Production and maintenance workers at Boeing Charleston, the former Vought factory in North Charleston, S.C., yesterday voted to remove the International Association of Machinists and Aerospace Workers (IAM) as their collective bargaining representative.
The vote affects some 280 workers, leaders of whom filed a petition with the National Labor Relations Board (NLRB) to decertify the union on July 30–the same day Boeing completed its acquisition of the plant. The process provides for a seven-day period for filing objections, said NLRB assistant to the regional director Howard Neidig.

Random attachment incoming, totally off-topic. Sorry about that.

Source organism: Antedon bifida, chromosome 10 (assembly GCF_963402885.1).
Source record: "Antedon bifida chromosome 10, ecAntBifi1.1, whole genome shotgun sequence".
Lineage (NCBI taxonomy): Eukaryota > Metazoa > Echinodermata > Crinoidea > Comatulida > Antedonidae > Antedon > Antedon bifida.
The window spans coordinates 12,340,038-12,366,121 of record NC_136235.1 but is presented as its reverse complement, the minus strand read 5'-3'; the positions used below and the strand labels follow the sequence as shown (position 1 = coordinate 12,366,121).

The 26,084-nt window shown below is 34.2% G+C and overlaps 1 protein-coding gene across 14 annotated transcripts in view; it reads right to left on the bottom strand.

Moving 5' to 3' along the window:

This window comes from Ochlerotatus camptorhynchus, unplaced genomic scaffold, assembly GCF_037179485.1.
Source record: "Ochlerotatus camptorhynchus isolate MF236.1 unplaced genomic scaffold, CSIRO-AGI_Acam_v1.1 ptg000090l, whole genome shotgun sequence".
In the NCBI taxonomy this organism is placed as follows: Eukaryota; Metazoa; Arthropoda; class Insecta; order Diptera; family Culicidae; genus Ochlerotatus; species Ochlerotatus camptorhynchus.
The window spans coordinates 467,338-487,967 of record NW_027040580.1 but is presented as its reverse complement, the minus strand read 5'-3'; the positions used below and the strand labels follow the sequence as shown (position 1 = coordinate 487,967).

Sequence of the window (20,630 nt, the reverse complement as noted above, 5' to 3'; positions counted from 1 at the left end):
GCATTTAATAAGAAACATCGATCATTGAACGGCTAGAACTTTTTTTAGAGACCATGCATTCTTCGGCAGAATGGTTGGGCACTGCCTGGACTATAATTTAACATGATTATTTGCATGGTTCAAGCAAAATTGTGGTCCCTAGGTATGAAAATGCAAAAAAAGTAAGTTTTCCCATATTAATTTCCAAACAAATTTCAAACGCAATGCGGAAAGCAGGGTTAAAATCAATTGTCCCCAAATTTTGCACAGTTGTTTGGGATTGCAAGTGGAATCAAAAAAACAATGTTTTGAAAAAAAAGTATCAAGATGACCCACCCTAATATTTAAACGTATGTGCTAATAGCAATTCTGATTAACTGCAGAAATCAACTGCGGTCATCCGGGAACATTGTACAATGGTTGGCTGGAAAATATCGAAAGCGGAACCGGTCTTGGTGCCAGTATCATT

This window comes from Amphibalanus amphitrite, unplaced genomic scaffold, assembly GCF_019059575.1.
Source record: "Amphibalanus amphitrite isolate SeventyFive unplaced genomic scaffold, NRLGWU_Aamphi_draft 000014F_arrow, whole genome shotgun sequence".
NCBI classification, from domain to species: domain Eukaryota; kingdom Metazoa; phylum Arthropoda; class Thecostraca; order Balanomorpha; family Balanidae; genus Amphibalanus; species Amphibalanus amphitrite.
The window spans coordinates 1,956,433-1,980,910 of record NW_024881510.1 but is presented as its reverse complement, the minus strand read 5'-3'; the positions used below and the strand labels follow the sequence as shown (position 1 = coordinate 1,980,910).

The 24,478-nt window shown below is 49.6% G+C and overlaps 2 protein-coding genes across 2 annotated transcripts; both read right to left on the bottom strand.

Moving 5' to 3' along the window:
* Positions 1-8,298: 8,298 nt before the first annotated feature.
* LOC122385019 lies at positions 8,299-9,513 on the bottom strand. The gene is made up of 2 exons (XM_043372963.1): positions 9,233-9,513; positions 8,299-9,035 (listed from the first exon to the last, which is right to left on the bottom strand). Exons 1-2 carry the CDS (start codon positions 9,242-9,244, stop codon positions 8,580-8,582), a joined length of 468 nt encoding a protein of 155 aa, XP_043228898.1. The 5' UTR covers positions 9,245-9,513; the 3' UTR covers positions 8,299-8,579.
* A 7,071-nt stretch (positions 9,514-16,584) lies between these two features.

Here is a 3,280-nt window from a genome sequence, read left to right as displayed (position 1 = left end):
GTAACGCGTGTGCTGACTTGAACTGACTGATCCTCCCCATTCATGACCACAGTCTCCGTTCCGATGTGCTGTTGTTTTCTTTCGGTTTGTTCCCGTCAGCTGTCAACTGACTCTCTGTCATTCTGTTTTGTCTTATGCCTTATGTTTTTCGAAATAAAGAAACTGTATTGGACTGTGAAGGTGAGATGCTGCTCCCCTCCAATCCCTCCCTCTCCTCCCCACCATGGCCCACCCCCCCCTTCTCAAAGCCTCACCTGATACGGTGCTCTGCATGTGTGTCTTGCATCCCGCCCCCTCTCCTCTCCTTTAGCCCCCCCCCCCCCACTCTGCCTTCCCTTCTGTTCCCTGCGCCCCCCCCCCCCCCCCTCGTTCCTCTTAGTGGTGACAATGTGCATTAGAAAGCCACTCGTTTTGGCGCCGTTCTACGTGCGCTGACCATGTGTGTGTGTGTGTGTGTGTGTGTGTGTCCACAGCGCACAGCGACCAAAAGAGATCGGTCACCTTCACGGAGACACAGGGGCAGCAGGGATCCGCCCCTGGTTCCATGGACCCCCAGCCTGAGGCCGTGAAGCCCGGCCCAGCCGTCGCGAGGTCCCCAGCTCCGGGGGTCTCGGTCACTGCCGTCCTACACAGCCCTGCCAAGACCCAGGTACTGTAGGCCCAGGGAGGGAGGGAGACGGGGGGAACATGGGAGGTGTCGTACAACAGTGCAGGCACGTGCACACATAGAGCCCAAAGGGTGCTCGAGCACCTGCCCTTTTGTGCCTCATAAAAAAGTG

A non-unionized workforce in North Charleston could intensify competition against Boeing’s established workforce in Washington’s Puget Sound region for a planned second assembly line for the 787. Boeing has attempted to downplay the possibility, but over the past few months the company has sought to reopen negotiations with the IAM in an effort to gain a no-strike clause from its Puget Sound workforce, which staged a two-month strike last fall. The IAM and the company signed a four-year deal in November, but Boeing has blamed the strike and the threat of future work action for damaging its competitive standing.
Boeing Charleston builds aft fuselage parts for the 787 Dreamliner, now scheduled for first flight by year-end.